My Blog Motto

"Good judgement comes from experience, and often experience comes from bad judgement"

~Rita Mae Brown

Monday, July 29, 2013

The Importance of Being Bradley

I'm feeling almost sick waiting on the verdict of the hearing. I don't write about politics or the news
very often on here. There's plenty of that to go around and more than enough opportunity to voice my opinions on such matters. For here, I tend to focus on the personal and that which is personal, yet shared, among my peers. But in my heart this case feels personal and it has since the story first broke, when I first saw that very young man being led in handcuffs to what would become a seemingly endless confinement to a tiny cell. I've spent time in a holding cell, about 48 hours, and it damn near drove me mad. I can't even fathom what two years in such a place would do to a person.
I know there are a lot of people who care and who do take it personally as well. This case and it's outcome will be a turning point in our country, just as the release of the Collateral Murder video was also a turning point. Those of us who know veterans and have heard their stories weren't terribly surprised by what we saw. Most vets will tell you these things, and worse, much worse, happen all the time. There was something that was disturbingly 'safe' about having that knowledge restricted to a select bit of the population. Like incest, you want to keep it hidden away and that first confession, no matter how healing it is, feels like having a layer of skin ripped off.
 I had a friend who was in Vietnam who told me about taking trophies, human ears, and wearing them strung around their necks like jewelry. War does that to people, it makes them do things you would never imagine them doing. This man was one of the kindest most caring people I knew and yet he had at one time sliced ears right off peoples heads. He told me that if someone was in the road when a truck of troops came along that person would be run over and left to die. It didn't matter if that person was a child or an elderly person, which they usually were. There were other things too that he wouldn't talk about but I can imagine.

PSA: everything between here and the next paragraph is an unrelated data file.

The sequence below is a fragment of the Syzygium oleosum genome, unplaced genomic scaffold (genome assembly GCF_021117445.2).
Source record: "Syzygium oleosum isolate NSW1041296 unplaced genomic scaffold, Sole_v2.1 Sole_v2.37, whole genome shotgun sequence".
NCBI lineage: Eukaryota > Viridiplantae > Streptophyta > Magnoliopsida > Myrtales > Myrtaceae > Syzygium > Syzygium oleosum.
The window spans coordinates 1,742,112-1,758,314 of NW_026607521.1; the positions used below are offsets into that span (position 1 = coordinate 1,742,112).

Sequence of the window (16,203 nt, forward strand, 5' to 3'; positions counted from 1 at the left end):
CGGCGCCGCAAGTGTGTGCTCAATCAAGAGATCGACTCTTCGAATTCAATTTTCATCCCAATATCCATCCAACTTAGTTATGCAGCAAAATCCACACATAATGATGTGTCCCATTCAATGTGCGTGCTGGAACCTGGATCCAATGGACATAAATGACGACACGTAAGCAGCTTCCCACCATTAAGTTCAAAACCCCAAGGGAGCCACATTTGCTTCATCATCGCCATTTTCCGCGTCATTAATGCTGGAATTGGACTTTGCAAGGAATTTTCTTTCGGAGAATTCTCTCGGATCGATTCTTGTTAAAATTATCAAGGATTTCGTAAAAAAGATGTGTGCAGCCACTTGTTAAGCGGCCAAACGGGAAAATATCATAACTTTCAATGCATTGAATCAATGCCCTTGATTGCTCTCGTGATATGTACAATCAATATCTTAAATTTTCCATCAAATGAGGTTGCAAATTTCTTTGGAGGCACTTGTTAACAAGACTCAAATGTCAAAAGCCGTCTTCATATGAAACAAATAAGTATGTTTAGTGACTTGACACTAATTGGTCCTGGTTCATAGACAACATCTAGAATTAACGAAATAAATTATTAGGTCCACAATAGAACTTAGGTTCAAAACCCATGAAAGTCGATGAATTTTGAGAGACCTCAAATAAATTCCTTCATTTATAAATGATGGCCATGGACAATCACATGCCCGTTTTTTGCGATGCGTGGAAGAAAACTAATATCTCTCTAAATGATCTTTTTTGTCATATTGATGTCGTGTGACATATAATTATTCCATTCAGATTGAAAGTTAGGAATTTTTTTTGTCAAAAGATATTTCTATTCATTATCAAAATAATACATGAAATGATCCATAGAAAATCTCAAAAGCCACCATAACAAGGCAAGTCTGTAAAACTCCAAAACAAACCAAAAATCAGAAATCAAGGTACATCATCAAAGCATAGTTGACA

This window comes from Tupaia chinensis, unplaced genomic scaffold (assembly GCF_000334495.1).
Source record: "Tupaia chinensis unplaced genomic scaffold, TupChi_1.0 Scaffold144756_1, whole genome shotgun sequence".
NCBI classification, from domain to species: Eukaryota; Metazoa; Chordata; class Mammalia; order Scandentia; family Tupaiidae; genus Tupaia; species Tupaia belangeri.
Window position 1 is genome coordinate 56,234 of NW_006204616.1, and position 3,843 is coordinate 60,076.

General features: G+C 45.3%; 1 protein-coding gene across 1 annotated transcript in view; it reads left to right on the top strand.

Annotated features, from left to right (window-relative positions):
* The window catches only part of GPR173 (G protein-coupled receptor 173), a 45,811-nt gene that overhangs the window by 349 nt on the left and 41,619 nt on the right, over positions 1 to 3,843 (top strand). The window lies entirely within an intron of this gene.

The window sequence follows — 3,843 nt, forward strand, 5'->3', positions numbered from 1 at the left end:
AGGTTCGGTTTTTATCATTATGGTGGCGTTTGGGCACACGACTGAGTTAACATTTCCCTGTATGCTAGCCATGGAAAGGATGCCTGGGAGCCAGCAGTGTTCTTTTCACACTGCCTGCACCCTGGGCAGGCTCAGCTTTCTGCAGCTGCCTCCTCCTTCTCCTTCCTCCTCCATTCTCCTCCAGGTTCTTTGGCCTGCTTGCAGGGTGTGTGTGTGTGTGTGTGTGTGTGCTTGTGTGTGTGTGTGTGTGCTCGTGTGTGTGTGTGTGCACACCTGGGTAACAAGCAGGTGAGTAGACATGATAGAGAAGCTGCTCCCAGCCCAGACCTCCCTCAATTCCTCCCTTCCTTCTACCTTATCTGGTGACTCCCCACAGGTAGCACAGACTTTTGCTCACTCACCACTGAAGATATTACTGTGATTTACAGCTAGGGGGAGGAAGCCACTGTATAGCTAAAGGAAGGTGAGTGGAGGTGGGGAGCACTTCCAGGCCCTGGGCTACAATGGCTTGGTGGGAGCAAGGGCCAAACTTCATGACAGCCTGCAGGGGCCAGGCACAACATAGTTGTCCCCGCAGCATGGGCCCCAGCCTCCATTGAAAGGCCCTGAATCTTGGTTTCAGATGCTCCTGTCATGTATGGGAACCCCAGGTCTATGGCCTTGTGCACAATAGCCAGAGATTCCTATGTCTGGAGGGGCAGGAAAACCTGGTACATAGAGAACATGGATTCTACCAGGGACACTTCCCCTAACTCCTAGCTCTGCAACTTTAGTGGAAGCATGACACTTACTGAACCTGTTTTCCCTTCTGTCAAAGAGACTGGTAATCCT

Most people don't want to know these things. I don't want to know these things and yet I feel it's my duty to know them because I live in a country that perpetrates more war than any other. I want to know these things so that I never forget why I oppose war in any way possible, even if most of them don't feel very effective.
There's another layer to this story and it's even more personal. I have children about Bradley's age. I have always taught them principles of honesty and integrity. You know, do the right thing and you will be rewarded, at least if only with the knowledge and satisfaction that you took the high road. How can I tell them that now? How can I tell them to intervene if they see injustice if they see an innocent young man go to prison for life for doing just that? It's one thing to teach your kids that life isn't always fair but this goes far beyond unfair.